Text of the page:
Never mind foam rubber. Johnson Controls, interior supplier to the world’s leading automakers, has developed a car seat that — like a bed mattress — provides cushion and support via coiled steel springs.
Johnson Controls calls it the ComfortThin Seat because it’s smaller, thinner and lighter than traditional car seats, but just as comfortable:
With growing demand for fuel efficiency, vehicles have had to become smaller and lighter. Still, consumers don’t want to sacrifice roominess or comfort. So, manufacturers need new ways to maximize interior space. One potential solution: Thinner seats. But there’s a practical limit on how thin a seat can be and still deliver the comfort consumers want.
Johnson Controls researched alternatives and found one in, of all places, a mattress. Not just any mattress, but the kind produced by British luxury bedding manufacturer Harrison Spinks. They developed an innovative technology whereby scores of small metal springs are individually wrapped in pockets and enclosed in a mat that covers the mattress, delivering superior comfort.
Our engineers demonstrated that this technology could be adapted to automotive seatbacks and produced cost effectively. In fact, seatbacks constructed with this pocketed coil technology are up to 20 percent thinner than conventional polyurethane foam based seatbacks and just as comfortable, for occupants of all sizes. [more]
Interested in how the spring technology works? Johnson Controls explains:
Steel wire springs are manufactured to low heights, some as low as 10 mm. Each spring is encased in its own pocket. These pocketed springs are arranged side by side and enclosed in a textile envelope – or mat. In a mattress, the more springs used, and the smaller they are, the greater the comfort. The same is true for an automotive seat.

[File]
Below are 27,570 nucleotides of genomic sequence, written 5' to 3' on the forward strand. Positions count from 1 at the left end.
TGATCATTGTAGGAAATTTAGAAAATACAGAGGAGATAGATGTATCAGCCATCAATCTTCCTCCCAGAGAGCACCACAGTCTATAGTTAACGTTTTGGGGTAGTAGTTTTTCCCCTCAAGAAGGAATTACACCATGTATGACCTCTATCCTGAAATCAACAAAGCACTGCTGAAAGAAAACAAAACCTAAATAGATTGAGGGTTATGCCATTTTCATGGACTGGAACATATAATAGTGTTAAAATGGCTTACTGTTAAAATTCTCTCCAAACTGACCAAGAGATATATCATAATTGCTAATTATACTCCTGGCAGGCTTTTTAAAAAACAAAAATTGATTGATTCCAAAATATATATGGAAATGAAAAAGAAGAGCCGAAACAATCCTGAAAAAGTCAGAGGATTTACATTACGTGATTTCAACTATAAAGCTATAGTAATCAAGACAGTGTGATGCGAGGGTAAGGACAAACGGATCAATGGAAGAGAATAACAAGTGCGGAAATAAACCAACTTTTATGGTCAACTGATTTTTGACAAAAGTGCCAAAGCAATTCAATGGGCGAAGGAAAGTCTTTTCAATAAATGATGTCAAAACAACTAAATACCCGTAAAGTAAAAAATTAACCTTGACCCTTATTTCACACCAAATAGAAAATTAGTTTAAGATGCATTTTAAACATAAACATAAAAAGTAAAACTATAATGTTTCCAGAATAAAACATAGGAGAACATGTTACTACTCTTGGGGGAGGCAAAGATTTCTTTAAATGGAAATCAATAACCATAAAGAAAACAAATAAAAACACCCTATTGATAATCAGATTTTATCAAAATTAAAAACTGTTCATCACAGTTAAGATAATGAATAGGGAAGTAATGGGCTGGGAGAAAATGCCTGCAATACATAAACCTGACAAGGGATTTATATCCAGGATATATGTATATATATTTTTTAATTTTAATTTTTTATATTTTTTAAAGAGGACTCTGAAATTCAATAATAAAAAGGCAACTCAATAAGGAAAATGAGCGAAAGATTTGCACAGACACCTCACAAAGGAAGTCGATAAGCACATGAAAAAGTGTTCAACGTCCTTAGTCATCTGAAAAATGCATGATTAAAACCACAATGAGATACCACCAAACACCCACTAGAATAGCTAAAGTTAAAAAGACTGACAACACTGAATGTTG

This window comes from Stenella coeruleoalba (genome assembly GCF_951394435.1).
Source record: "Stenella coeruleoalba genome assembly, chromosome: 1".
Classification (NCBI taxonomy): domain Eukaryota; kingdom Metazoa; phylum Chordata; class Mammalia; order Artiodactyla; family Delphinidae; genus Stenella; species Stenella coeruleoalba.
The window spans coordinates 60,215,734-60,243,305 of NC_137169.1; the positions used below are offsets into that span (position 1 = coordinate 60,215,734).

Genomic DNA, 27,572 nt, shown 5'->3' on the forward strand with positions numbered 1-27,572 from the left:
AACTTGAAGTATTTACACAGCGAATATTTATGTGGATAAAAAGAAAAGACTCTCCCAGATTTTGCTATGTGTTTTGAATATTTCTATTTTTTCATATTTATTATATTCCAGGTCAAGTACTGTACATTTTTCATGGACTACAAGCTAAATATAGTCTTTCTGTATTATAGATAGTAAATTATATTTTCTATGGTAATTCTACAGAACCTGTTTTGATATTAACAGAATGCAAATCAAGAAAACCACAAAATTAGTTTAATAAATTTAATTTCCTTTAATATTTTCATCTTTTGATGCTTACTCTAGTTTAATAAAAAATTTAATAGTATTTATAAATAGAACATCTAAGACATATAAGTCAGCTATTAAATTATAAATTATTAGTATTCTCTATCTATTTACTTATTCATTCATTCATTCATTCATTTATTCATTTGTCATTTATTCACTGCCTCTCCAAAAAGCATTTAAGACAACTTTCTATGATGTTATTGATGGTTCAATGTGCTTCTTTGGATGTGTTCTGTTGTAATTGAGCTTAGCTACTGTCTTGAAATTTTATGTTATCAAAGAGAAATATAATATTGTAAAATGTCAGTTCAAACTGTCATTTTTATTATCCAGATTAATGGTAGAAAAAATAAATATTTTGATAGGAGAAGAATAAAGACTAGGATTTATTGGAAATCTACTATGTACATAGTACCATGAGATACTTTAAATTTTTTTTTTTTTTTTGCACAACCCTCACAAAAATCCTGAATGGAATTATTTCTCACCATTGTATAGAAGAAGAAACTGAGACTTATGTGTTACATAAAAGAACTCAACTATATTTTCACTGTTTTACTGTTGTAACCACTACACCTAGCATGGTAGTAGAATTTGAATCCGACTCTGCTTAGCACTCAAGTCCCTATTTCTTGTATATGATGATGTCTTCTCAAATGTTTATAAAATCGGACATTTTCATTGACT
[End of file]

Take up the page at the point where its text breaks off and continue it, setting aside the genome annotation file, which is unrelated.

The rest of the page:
In a ComfortThin automotive seat, a mat with 100 or more pocketed coiled steel springs is affixed to the seatback and covered by fabric or leather. Each spring responds independently. The seatback surface adjusts in real time as the occupant shifts position in the seat. [more]
According to Johnson Controls, the result is a more practical, functional seat that isn’t any less comfortable to sit on. Of course, we’ll have to plop ourselves down in one to know for sure.
The wait, however, shouldn’t be long — as ComfortThin Seats will be ready for production just in time for the 2015 model year.
Back to the future. An update on old technology. I believe that is how automotive seats started out with coil springs. or perhaps the first cushioned ones.
rich santana says
Okay really? I always try to make professional replies. Some that watch this forum are hobbyists, and thrive on every word, so….with that said, this is a couple days early to April 1st. Are you kidding me?? Coil springs for seats…why do you think they dropped those in the 80’s?? Steel is way more expensive, you can’t get great sculpture with coils, even if they are packs, and coils just don’t wear as well. Oh brother, somebody got paid good money for research. Why would you want a seat that was 3 inches thick in a Cadillac or Escalade?? It wouldn’t even be proportionate….!!! Enough, I’m off my soapbox, have a great Wednesday.
Edward Munday says
Retired… I Always Presumed That Interiors Were Designed (Since The NHTSA Was Intriduced To Us) For Safty, Now We Here Of More Metal And Even Granite Being Installed. H Double Hocky Sticks Ive Seen Work Shops Shut Down For Installing Things Of This Sort. Like Stretch Cars Adding To Much Inside For The Service Of The Vehicle Being Transformed. I Suppose Its In All Whom You Know And Knowing What They Need Cash, Swimming Poos,Men Or Women , Food Or More Cars And $
Not impressed. My work is mostly with farmers. And many of them are big boys. I couldn’t imagine what a pain and how costly it would be to fix those springs which it seems would not hold up to their constantly getting in and out. The foam is bad enough. Just my opinion. Just because something is a ‘new’ technology doesn’t always mean it’s a better one